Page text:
Every once in a while a story comes along that steps outside the realm of mere entertainment and looks deep into the soul of man and raises the bar on human existence, such is the case with the movie PASSENGERS. The critics mostly hated it, which doesn’t necessarily mean it was bad. Good writing is able to identify morality at its best and uncover truly evil behavior. In a culture that has been turned on its head since the 1960’s, that is not as easy as it sounds.
If you intend to watch the movie and would prefer not to know the story line, then you should stop reading right now. As a story that identifies relationships as more valuable than personal gain, PASSENGERS is a winner. It is a love story, and apart from the adultery that takes place prior to marriage it has much good to say.
5,000 passengers embark on a 120 year journey in hibernation pods, but along the way they are struck and damaged severely by a meteor. One man, Jim, a mechanic, wakes up early and does not know why. He does come to realize that he will die on the ship and never reach his intended destination. After a year loneliness brings him to the brink of complete despair and suicide.
He is given a reason for living when he accidentally stumbles upon a woman’s pod. He reads about her, watches videos made by her, and begins to love who she is as a person. Against the conviction of his conscience that shouts to him the wrongness of bringing her out of hibernation, he does it anyway. It is at this point that the critics go crazy, in my opinion.
There is no denying the fact that what Jim does is very wrong and when Aurora finds out she screams, “You took my life.” The crew chief eventually also wakes up and when he finds out what Jim did, he cannot condone his actions. However, when confronted by Aurora’s indignation he responds, “What Jim did was wrong, but a drowning man will pull someone down to save himself. He is drowning.”
The twist comes in when we come to realize that Aurora was living an empty life, chasing a dream of writing a great book, set in her heart by her deceased father, by embarking on an adventure that no other writer has had. However, her own life has been empty and void of love because she has been closed off. She finds love in Jim and the two embrace each other in a very real and intimate way. Unfortunately, her love is turned to hate when she realized she was betrayed; the fullness that she felt was destroyed by a broken heart.
The plot gets exciting when they realize, as Aurora says, “So were stranded on a sinking ship.” The crew chief dies after first giving Jim his wrist band and access to areas previously denied, so that he can save the ship. Yet another twist develops when it takes both of them at the same time to stop the ship from blowing up. In other words, everyone would have died had not the both of them together prevented it. Jim of course could not have foreseen this reality and what he did was very wrong, but as circumstance would have it, it became necessary.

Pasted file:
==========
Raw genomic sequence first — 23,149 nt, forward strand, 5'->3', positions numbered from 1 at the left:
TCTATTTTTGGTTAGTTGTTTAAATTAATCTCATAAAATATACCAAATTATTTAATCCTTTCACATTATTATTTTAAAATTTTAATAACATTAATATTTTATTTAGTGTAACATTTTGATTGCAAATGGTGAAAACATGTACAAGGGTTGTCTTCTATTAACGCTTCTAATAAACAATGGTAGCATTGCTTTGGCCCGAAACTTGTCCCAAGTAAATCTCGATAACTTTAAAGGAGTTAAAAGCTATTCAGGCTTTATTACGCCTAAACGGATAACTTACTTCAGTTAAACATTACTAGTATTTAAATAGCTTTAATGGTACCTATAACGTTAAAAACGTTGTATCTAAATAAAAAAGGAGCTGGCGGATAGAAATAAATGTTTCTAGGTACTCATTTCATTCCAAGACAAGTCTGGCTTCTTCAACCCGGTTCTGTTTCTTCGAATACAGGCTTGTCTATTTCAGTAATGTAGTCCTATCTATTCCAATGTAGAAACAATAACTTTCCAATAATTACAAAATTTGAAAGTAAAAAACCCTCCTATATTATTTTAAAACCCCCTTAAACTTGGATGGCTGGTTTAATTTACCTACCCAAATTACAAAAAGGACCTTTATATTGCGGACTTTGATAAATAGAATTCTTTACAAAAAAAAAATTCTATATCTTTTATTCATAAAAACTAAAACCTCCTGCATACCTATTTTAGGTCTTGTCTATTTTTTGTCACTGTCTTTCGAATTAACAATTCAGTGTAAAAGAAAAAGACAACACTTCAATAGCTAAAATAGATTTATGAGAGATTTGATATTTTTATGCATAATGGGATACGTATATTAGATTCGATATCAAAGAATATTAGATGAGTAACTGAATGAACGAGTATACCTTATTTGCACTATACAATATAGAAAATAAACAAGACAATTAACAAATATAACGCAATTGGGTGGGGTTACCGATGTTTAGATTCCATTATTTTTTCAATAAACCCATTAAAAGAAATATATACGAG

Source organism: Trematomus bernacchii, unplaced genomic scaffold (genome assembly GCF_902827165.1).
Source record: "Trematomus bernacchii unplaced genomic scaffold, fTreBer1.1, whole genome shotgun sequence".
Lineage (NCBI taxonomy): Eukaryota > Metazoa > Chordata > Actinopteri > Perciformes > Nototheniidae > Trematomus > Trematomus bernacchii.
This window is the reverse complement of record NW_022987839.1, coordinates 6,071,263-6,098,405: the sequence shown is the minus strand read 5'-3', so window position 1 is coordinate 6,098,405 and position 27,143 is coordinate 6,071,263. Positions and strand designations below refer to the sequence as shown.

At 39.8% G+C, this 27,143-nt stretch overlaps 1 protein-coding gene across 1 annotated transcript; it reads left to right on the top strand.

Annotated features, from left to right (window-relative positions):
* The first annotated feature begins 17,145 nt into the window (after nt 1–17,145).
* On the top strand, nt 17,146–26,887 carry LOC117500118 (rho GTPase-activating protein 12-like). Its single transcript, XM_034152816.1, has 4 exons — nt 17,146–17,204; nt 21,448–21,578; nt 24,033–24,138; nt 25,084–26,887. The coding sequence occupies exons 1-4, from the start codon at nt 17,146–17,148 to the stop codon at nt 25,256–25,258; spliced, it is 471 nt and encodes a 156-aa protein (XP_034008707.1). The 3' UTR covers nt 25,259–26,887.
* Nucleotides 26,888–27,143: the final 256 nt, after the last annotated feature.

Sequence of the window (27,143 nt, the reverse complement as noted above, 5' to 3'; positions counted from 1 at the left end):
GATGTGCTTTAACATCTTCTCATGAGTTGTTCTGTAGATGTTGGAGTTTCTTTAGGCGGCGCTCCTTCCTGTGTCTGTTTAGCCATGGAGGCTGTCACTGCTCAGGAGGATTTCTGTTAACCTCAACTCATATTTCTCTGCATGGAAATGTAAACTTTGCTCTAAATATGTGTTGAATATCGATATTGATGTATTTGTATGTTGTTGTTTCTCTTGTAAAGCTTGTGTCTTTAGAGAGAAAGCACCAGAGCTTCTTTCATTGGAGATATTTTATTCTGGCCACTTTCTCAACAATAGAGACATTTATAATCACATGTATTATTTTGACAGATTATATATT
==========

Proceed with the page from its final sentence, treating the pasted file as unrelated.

In a selfless act of courage and love, Jim gives his life to save Aurora. Aurora who deep down inside still loves Jim, wants the two of them to die together, but Jim says to her, “We can’t do that, there are 5,000 people on this ship.” He was acting in a truly selfless manner. As a good ending would have it, Aurora rescues Jim, places him in the auto-doc where he is resuscitated, and it becomes perfectly clear that her love for him is renewed.
After they bury the crew chief in space, Jim tells Aurora that he has discovered with the wrist ban he can use the auto-doc to place her in hibernation. She can complete her life plan, make it to the planet, and write her book. Her response comes in two statements, “But you will be alone.” To which he replies, “I’ve been alone before; I’ll be alright,” and “I’ll never see you again,” to which he replies, “I’ll come and visit.” She chooses to spend the remainder of her life on the ship with him, where in her words in the log she left behind, they built a wonderful life together.
MORAL OF THE STORY
- While getting stuck in space on a ship made of metal may seem horrible and it certainly has disadvantages to living on a planet, both are ships in space, the big difference being that the earth is made of dirt.
- Feeling betrayed by a spouse is not uncommon and it happens in the best of marriages every time one of the partners acts in a selfish and unloving manner. Such is inevitable in a fallen world.
- Forgiveness is the material by which truly great marriages and all relationships, in a sinful world, prosper.
- While not told in the story PASSENGERS, Jesus Christ is the only true source of lasting forgiveness.
- Self sacrifice, which can be observed in many ways on planet earth, is characteristic of those made in the image of God. The only thing lacking most of the time is the motive to glorify God by such an action. Such a motive is only developed in those who being born again, give their lives to Jesus Christ as Lord, repent of their sin, and trust in Him by faith.
- In the ultimate sense, relationships between people are never the means of true and lasting happiness on planet earth. Why? Because all people die. The only truly lasting happiness comes from being brought into a right relationship with God. So that after this body dies or we are caught up in the air at Jesus’ return and judgment, the faith that we exercise is realized in eternal life through our Lord Jesus Christ.
Hollywood can make a good move, but without Christ it will always fall woefully short